After Hillary Clinton posted major primary wins on Tuesday night, some male pundits seemed more concerned about her voice and appearance than anything else.
MSNBC's Joe Scarborough in particular got a lot of blowback for telling Hillary to "smile."
Smile. You just had a big night. #PrimaryDay— Joe Scarborough (@JoeNBC) March 16, 2016
To the many women who deal with street harassment and the everyday double standards of how women "should" talk or present themselves, it was a tone-deaf comment to make about the first female candidate with a good chance of winning the presidency.
Full Frontal's Samantha Bee had the perfect response:
.@JoeNBC pic.twitter.com/YZHVIKxE8O— Full Frontal (@FullFrontalSamB) March 16, 2016
And Bee inspired others to tweet their own stern-faced selfies under the #SmileForJoe hashtag:
@joeNBC @FullFrontalSamB #smileforjoe we don't need to smile to get it done! pic.twitter.com/gpxDAAxTS7— LoudestMamaInTheRoom (@elkeown_mama) March 16, 2016
Meanwhile, Scarborough balked at the suggestion that he said something insensitive to women and called the backlash "fake outrage."
We've called @BernieSanders grumpy for a year. @HillaryClinton is tough as hell. She doesn't need this fake outrage. https://t.co/pBGLsjoshT— Joe Scarborough (@JoeNBC) March 16, 2016
A lot of women didn't appreciate that.
A whole lot of women tell you that you crossed a line and you call it "fake outrage"? https://t.co/wTi9MpcFpK— Rebecca Leber (@rebleber) March 16, 2016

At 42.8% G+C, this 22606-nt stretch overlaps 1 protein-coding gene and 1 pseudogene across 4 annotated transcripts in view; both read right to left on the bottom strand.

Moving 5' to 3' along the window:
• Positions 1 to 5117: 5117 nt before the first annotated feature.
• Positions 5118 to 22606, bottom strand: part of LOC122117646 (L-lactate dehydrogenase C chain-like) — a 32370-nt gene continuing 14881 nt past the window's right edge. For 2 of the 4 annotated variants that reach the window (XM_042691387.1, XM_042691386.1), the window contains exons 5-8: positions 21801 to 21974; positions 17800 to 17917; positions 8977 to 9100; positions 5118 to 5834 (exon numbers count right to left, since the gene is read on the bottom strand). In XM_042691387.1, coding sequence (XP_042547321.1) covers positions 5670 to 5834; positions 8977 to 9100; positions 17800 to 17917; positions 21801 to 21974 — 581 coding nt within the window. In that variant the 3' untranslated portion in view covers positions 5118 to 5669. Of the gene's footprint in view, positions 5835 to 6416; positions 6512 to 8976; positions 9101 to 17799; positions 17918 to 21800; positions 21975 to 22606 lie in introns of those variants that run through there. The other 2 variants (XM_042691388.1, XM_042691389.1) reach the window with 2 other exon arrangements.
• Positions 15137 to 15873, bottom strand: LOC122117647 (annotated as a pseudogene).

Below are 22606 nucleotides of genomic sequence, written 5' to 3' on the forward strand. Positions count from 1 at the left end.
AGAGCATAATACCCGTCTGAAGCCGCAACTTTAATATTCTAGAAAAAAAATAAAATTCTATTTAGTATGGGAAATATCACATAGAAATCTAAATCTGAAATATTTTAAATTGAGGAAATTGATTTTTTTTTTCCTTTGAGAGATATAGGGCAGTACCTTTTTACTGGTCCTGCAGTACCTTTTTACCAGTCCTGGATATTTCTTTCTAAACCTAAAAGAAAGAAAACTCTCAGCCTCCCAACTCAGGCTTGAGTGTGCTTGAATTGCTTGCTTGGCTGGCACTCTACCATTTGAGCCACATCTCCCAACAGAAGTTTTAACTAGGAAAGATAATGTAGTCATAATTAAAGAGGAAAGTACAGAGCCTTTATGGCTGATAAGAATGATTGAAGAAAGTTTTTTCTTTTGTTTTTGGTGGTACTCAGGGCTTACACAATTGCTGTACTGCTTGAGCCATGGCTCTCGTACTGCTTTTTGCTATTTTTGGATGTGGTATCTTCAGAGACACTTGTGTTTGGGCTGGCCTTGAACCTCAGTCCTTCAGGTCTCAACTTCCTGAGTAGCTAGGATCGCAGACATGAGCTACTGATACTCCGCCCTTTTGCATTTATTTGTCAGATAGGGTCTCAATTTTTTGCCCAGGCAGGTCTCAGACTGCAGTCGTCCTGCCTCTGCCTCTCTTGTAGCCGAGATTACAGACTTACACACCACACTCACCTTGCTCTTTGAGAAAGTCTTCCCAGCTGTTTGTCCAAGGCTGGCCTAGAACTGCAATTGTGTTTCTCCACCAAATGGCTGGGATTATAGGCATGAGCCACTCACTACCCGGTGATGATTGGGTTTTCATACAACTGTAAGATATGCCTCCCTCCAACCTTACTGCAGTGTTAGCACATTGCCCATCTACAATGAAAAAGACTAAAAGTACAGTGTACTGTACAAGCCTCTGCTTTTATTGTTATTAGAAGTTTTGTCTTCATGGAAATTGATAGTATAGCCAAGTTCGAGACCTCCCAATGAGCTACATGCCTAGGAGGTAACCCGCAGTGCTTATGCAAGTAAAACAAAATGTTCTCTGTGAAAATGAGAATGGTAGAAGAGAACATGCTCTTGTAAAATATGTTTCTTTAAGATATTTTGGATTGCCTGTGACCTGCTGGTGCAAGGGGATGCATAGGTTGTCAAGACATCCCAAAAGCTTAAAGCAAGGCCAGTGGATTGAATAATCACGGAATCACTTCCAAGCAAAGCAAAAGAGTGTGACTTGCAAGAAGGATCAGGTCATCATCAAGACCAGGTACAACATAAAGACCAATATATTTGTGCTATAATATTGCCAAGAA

There's a big difference between when a man calls another man grumpy vs. when a man tells a woman to smile. https://t.co/iibHWX3Fko— Caitlin Abber (@everydaycaitlin) March 16, 2016
@JoeNBC The outrage is not fake. You used rhetoric most women are sick of hearing. If you don't understand why we're mad, listen. Learn.— Jaelithe (@jaelithe) March 16, 2016
To his credit, Scarborough finally did seem to listen to one woman:
As someone who *has* been followed & told to smile by strangers, I disagree this is "fake." Rather, it's too real. https://t.co/b97Wo1R5fa— Emily Rossi (@leadinglatte) March 16, 2016
That IS insulting in that context . I can understand why you'd be upset. https://t.co/qR6K31pq4R— Joe Scarborough (@JoeNBC) March 16, 2016
The whole kerfuffle illustrated a bigger problem: Some people either refuse to take women's experiences with sexism seriously or get too busy defending themselves against "accusations of sexism" to engage with the critique.
Various male pundits who complained that Hillary was "shouting" insisted that it didn't mean they were being sexist, without acknowledging why people might be frustrated.
Scarborough tried to argue that he is tough on both candidates, and that Hillary is "tough" enough to take that criticism.
But the people who called out his and others' remarks weren't saying Clinton is weak or needs to be coddled. They were saying she deserves to be treated with respect, and that comments like these play into disrespectful sexist stereotypes that don't deserve public airtime.
And that it would look pretty ridiculous if male public figures actually did get the same kind of criticism:
Jesus, Garland. You're being nominated to the Supreme Court. You're having a big day. Smile.— Dan Savage (@fakedansavage) March 16, 2016